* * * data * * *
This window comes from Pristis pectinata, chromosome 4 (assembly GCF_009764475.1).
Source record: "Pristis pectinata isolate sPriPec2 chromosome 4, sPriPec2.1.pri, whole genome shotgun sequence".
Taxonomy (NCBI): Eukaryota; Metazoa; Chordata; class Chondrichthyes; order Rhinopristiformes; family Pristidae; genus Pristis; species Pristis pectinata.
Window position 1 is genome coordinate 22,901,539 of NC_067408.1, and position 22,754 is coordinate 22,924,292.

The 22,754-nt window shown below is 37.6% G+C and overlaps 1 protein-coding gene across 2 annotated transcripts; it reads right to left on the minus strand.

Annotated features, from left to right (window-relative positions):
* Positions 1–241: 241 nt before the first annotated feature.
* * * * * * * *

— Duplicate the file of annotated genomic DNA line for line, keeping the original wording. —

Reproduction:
This window comes from Pristis pectinata, chromosome 4 (assembly GCF_009764475.1).
Source record: "Pristis pectinata isolate sPriPec2 chromosome 4, sPriPec2.1.pri, whole genome shotgun sequence".
Taxonomy (NCBI): Eukaryota; Metazoa; Chordata; class Chondrichthyes; order Rhinopristiformes; family Pristidae; genus Pristis; species Pristis pectinata.
Window position 1 is genome coordinate 22,901,539 of NC_067408.1, and position 22,754 is coordinate 22,924,292.

The 22,754-nt window shown below is 37.6% G+C and overlaps 1 protein-coding gene across 2 annotated transcripts; it reads right to left on the minus strand.

Annotated features, from left to right (window-relative positions):
* Positions 1–241: 241 nt before the first annotated feature.